This repository is now and will likely always be a WIP. I plan to use this repository as a record of both my thoughts and experiments as well as a home for related software if any is needed.
It wasn’t until I heard about the Quantified Self movement a few weeks ago that I started to contemplate combining my:
- Interest in bettering my time management skills.
- Love for gadgets, in this instance, my Android smartphone.
- Large yet ever growing love of Org Mode for Emacs.
- Recent discovery of Memacs and ongoing discussions with Memacs’ author novoid (AKA: @n0v0id).
- Nerdy “talents” though I’ve heard them called other things…
Being an analytical kind of guy, my hope is that if I can keep accurate records of how I use my time I will be able to analyze and improve my time management skills going forward. Essentially, I am thinking that the best way for me to improve my time management skills is simply to better understand how I use my time. Once I understand that, designing strategies for better time management seems simple.
Keeping detailed records of how you use your time is difficult. For starters, you need some means of recording your time usage with you at all times. This means you need to keep a notepad, a computer, a smartphone, a pad of stickies, or whatever with you at all times. This is a non-issue for me as I’m never far from my phone.
While I won’t know until I have some actual experience using the system, detailed record keeping can be difficult. My current thinking is that I want to record what I am doing about every 20 minutes. In order to make this task manageable, I won’t try to subdivide a 20 minute block. When I’m notified, likely via some sort of recurring timer, I will record what I was doing when I was notified. If I’ve done several things in the 20 minutes prior to notification, they’ll go unrecorded.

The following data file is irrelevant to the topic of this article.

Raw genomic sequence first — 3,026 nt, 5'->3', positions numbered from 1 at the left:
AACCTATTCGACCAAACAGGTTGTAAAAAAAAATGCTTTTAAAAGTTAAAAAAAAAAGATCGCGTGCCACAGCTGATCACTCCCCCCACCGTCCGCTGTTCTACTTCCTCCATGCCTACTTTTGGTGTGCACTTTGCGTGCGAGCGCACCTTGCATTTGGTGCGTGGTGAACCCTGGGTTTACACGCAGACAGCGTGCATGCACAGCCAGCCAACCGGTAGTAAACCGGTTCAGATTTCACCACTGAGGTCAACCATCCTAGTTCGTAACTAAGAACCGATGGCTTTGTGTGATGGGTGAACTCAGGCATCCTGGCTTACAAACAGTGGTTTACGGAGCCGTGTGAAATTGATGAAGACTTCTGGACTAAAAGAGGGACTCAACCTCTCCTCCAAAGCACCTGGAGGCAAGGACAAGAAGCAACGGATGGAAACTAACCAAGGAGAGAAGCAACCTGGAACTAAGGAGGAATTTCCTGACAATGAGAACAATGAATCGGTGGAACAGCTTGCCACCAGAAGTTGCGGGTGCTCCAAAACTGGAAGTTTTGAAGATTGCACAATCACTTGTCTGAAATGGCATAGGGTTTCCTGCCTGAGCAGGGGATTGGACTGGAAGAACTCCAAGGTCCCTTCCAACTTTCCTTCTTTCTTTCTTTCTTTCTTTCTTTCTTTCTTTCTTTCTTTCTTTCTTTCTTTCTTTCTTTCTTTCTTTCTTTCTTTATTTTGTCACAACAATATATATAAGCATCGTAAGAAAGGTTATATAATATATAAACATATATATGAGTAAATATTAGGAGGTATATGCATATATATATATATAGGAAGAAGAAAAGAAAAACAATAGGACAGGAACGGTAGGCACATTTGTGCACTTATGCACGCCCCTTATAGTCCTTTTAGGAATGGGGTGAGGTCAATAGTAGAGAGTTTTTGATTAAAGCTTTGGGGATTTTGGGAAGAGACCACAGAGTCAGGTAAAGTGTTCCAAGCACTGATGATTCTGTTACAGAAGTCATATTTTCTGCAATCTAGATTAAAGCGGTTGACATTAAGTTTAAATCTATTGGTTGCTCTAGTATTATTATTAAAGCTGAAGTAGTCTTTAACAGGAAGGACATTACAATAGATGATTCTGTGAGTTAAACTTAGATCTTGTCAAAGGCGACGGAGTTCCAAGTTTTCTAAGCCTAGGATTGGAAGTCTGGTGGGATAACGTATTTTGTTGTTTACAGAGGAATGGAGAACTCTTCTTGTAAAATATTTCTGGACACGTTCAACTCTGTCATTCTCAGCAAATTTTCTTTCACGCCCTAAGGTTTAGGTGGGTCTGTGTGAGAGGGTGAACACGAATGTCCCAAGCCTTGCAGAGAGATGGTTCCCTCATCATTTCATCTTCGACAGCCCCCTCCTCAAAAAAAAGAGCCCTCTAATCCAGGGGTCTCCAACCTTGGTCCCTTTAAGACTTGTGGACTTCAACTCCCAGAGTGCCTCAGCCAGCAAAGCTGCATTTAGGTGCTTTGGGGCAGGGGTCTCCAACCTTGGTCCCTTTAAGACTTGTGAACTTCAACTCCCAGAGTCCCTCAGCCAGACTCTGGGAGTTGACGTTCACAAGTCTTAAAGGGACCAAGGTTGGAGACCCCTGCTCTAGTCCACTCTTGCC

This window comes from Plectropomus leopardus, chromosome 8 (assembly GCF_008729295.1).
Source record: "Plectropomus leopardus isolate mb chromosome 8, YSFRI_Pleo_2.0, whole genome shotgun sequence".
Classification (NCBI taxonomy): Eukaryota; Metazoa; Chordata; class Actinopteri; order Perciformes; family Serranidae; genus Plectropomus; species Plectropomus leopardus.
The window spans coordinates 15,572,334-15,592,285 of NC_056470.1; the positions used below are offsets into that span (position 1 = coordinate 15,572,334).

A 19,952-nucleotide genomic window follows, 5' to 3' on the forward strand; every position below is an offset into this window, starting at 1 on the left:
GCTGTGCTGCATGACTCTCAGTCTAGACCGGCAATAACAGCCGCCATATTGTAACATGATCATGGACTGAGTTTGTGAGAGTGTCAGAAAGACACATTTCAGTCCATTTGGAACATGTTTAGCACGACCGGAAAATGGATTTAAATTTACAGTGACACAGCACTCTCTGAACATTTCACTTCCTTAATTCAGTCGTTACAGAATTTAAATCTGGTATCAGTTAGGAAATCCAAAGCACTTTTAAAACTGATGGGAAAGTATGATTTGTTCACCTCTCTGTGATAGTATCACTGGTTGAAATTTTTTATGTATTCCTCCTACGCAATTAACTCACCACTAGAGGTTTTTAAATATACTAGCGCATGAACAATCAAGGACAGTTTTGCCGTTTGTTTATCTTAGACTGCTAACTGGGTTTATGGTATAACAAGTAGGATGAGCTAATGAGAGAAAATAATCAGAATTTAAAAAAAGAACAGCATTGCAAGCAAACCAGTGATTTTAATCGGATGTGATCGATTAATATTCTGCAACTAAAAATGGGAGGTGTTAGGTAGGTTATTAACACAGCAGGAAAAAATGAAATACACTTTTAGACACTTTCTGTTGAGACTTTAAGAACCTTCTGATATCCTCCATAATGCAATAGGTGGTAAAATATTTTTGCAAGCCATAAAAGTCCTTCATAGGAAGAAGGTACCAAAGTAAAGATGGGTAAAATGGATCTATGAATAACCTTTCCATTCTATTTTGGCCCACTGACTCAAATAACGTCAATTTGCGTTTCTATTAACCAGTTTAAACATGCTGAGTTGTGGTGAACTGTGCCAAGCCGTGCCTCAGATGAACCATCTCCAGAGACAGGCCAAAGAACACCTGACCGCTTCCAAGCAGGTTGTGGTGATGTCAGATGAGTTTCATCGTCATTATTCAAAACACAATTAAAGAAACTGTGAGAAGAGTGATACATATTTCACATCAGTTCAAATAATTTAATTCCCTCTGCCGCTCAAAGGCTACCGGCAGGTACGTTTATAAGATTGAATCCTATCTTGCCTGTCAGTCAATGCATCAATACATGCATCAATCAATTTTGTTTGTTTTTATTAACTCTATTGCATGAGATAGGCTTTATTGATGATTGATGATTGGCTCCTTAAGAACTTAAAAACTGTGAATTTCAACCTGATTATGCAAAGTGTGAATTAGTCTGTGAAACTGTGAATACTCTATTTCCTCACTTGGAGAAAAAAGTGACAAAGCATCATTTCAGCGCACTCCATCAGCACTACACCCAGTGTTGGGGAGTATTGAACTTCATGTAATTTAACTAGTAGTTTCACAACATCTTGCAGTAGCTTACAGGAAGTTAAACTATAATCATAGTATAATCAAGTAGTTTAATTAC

My hope is that recording my activities every 20 minutes will give me a sufficiently accurate understanding of my time usage. Assuming that I’m asleep 8 hours a day, I should note my activities 3 times an hour for 16 hours. That’s a maximum of 48 records per day.
I imagine that I’ll end up with fewer than 48 records each day. I certainly can imagine myself ignoring the notification if I’m engrossed in something. I also wonder if I’ll want to bother record keeping near the end of the day. That is my downtime and, at least at the moment, I don’t see myself wishing to intrude upon it with record keeping.
This entire project is based on the assumption that if I have better data about how I spend my time that it will lead to me developing better time management skills. If this assumption is wrong then this project will have been an exercise wasting time, the exact opposite of its goal. That said, I am certain that being able to analyze my time usage will lead towards me better managing my time.
Ironically, it is my poor innate time perception that makes me confident that better data collection and analysis will lead to better time management. As a result of not having functional time perception, I’ve developed lots of compensatory strategies. The most relevant strategy is that I am happy to run my life by the clock. That only works if the clock has some means of notifying me to pay attention to it. If the clock doesn’t remind me to pay attention then I forget to look at the clock and end up doing something other than what I intended.
Recognizing the above facts led me to start carrying a PDA in 1985. I have carried one faithfully ever since; replacing broken or lost ones within days. As such, I’m 100% convinced that if I can achieve sufficiently detailed records of my time, I will develop better time management skills.
Lucky you. Mine aren’t.
The documentation for this project uses Github Pages.
If you have an interest in discussing this project please open an issue on its Github issue page. We can chat there and others can join in. The more the merrier (I hope).